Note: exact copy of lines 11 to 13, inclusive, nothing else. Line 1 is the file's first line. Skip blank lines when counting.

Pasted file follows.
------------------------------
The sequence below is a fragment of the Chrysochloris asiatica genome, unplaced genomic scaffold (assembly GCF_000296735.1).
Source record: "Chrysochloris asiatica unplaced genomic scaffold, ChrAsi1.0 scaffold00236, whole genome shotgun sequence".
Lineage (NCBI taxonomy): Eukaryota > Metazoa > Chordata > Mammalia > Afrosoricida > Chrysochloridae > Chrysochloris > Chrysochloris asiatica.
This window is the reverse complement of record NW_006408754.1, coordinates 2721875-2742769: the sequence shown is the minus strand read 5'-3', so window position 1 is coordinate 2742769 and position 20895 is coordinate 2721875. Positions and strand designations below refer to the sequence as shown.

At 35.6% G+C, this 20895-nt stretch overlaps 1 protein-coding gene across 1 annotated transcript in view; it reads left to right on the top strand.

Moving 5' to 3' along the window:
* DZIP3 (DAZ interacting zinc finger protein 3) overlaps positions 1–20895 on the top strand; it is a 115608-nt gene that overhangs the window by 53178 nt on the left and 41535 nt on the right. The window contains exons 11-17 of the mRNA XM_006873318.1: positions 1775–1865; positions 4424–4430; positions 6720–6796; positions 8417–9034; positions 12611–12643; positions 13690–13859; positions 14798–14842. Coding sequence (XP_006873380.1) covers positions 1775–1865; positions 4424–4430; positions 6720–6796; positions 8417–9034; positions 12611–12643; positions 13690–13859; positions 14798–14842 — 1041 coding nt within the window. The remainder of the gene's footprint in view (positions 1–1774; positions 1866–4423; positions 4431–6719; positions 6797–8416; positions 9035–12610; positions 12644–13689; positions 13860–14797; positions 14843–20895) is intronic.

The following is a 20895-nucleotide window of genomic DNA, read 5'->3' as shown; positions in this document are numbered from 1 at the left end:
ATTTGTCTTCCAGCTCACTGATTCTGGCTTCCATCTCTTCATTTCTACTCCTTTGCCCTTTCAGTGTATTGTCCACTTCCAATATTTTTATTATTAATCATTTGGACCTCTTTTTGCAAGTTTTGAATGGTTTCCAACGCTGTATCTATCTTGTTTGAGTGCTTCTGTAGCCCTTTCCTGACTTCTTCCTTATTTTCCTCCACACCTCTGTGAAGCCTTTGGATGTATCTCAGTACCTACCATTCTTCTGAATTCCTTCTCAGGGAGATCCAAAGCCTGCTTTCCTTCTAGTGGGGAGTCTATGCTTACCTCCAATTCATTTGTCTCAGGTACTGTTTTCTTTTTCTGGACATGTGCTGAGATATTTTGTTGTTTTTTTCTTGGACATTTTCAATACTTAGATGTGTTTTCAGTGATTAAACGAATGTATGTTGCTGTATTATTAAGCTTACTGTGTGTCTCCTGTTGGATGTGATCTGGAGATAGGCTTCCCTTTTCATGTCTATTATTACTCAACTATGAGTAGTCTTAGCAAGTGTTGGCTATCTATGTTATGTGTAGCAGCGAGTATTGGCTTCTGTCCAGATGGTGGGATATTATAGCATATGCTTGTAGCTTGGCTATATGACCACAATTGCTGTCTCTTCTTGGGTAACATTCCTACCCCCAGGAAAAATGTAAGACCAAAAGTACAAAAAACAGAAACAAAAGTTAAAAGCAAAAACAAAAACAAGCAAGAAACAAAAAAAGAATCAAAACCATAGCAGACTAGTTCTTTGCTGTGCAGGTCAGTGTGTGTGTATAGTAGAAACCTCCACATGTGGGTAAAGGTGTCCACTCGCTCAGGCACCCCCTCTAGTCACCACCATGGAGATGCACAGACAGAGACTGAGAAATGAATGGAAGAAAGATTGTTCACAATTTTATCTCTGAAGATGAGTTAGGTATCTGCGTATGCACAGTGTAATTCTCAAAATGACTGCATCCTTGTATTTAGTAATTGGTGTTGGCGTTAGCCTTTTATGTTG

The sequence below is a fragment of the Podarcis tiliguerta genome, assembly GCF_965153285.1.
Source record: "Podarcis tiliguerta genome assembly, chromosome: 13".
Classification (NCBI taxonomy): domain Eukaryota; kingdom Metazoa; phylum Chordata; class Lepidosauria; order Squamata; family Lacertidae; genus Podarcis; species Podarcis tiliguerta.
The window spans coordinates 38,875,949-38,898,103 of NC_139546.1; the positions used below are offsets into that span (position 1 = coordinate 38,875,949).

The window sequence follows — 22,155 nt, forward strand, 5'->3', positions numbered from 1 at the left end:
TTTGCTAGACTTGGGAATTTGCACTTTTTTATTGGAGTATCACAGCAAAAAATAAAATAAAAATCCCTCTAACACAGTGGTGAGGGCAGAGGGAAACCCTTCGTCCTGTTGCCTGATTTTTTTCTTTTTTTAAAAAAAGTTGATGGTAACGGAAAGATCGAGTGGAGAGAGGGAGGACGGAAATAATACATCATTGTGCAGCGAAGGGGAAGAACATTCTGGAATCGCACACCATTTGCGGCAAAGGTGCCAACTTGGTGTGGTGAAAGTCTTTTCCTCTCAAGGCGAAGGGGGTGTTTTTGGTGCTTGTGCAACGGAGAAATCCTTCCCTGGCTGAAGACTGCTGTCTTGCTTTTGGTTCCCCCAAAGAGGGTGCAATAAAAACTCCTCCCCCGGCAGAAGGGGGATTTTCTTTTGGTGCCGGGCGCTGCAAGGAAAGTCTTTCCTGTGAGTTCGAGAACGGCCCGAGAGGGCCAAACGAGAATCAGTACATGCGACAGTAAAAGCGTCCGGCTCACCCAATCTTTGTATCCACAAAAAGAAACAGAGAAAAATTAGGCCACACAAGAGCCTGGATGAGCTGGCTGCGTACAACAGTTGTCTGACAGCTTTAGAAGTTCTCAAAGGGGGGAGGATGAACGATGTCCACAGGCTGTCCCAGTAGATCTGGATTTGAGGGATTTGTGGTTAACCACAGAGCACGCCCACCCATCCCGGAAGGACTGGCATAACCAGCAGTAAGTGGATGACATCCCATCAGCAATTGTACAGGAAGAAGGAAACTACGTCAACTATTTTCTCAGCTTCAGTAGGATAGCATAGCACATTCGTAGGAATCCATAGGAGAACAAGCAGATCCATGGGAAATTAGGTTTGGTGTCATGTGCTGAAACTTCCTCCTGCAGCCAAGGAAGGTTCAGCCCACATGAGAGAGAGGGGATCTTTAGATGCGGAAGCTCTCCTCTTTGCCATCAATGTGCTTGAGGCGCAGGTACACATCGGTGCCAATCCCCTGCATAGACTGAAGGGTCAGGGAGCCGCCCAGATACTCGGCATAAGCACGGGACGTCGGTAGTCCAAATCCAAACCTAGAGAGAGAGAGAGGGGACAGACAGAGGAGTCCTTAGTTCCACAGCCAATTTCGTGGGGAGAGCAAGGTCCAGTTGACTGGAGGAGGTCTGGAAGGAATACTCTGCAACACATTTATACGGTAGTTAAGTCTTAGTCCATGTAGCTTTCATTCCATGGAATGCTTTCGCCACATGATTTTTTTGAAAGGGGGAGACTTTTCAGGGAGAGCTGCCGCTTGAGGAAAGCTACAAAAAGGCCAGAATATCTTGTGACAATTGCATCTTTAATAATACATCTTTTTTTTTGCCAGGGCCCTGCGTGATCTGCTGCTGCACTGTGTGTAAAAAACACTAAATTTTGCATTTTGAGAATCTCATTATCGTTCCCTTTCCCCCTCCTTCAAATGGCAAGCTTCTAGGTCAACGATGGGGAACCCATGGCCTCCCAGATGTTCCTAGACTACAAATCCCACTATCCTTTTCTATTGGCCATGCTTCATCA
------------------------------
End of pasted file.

Source record: "Podarcis tiliguerta genome assembly, chromosome: 13".
Classification (NCBI taxonomy): domain Eukaryota; kingdom Metazoa; phylum Chordata; class Lepidosauria; order Squamata; family Lacertidae; genus Podarcis; species Podarcis tiliguerta.
The window spans coordinates 38,875,949-38,898,103 of NC_139546.1; the positions used below are offsets into that span (position 1 = coordinate 38,875,949).